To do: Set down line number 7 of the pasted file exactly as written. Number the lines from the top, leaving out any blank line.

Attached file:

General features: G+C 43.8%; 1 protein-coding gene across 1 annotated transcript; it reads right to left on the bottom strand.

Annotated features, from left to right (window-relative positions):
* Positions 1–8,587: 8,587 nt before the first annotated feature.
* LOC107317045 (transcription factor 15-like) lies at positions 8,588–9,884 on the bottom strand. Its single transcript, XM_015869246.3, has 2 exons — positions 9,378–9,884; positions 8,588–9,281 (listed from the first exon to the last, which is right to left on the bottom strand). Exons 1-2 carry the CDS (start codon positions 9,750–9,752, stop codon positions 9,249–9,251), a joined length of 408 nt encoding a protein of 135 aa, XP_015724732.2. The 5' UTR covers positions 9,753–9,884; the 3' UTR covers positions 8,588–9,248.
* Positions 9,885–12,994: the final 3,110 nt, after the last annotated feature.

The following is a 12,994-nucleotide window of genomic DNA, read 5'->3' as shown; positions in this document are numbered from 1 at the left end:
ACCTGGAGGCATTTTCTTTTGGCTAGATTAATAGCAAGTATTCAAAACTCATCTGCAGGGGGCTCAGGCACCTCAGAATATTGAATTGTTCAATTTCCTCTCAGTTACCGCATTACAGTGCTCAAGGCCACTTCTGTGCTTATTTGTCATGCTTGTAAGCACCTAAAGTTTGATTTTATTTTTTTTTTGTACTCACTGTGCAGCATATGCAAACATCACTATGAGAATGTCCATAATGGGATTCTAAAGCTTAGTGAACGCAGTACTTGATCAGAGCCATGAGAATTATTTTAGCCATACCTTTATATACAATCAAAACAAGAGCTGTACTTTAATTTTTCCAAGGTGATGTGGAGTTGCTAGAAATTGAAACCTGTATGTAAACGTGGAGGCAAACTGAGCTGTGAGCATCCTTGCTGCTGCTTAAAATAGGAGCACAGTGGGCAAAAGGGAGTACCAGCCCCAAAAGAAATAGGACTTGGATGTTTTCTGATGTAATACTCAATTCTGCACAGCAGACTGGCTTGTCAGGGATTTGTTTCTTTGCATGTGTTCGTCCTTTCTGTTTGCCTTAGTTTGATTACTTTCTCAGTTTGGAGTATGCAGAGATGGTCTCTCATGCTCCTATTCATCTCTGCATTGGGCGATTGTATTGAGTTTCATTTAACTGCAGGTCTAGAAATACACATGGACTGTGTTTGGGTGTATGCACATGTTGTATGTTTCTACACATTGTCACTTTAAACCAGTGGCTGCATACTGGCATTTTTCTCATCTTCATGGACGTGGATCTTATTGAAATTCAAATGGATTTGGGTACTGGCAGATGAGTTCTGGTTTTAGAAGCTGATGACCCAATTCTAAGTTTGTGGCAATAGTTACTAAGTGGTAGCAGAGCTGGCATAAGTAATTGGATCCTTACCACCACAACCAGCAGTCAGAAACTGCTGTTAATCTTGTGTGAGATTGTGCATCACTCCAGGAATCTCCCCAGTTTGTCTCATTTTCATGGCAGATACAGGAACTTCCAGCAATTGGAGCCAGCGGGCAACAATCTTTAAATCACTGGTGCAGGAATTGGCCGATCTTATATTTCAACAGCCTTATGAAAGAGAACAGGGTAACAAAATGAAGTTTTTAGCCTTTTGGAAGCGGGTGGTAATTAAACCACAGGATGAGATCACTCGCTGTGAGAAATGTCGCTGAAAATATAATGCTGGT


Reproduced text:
ACCTGGAGGCATTTTCTTTTGGCTAGATTAATAGCAAGTATTCAAAACTCATCTGCAGGGGGCTCAGGCACCTCAGAATATTGAATTGTTCAATTTCCTCTCAGTTACCGCATTACAGTGCTCAAGGCCACTTCTGTGCTTATTTGTCATGCTTGTAAGCACCTAAAGTTTGATTTTATTTTTTTTTTGTACTCACTGTGCAGCATATGCAAACATCACTATGAGAATGTCCATAATGGGATTCTAAAGCTTAGTGAACGCAGTACTTGATCAGAGCCATGAGAATTATTTTAGCCATACCTTTATATACAATCAAAACAAGAGCTGTACTTTAATTTTTCCAAGGTGATGTGGAGTTGCTAGAAATTGAAACCTGTATGTAAACGTGGAGGCAAACTGAGCTGTGAGCATCCTTGCTGCTGCTTAAAATAGGAGCACAGTGGGCAAAAGGGAGTACCAGCCCCAAAAGAAATAGGACTTGGATGTTTTCTGATGTAATACTCAATTCTGCACAGCAGACTGGCTTGTCAGGGATTTGTTTCTTTGCATGTGTTCGTCCTTTCTGTTTGCCTTAGTTTGATTACTTTCTCAGTTTGGAGTATGCAGAGATGGTCTCTCATGCTCCTATTCATCTCTGCATTGGGCGATTGTATTGAGTTTCATTTAACTGCAGGTCTAGAAATACACATGGACTGTGTTTGGGTGTATGCACATGTTGTATGTTTCTACACATTGTCACTTTAAACCAGTGGCTGCATACTGGCATTTTTCTCATCTTCATGGACGTGGATCTTATTGAAATTCAAATGGATTTGGGTACTGGCAGATGAGTTCTGGTTTTAGAAGCTGATGACCCAATTCTAAGTTTGTGGCAATAGTTACTAAGTGGTAGCAGAGCTGGCATAAGTAATTGGATCCTTACCACCACAACCAGCAGTCAGAAACTGCTGTTAATCTTGTGTGAGATTGTGCATCACTCCAGGAATCTCCCCAGTTTGTCTCATTTTCATGGCAGATACAGGAACTTCCAGCAATTGGAGCCAGCGGGCAACAATCTTTAAATCACTGGTGCAGGAATTGGCCGATCTTATATTTCAACAGCCTTATGAAAGAGAACAGGGTAACAAAATGAAGTTTTTAGCCTTTTGGAAGCGGGTGGTAATTAAACCACAGGATGAGATCACTCGCTGTGAGAAATGTCGCTGAAAATATAATGCTGGT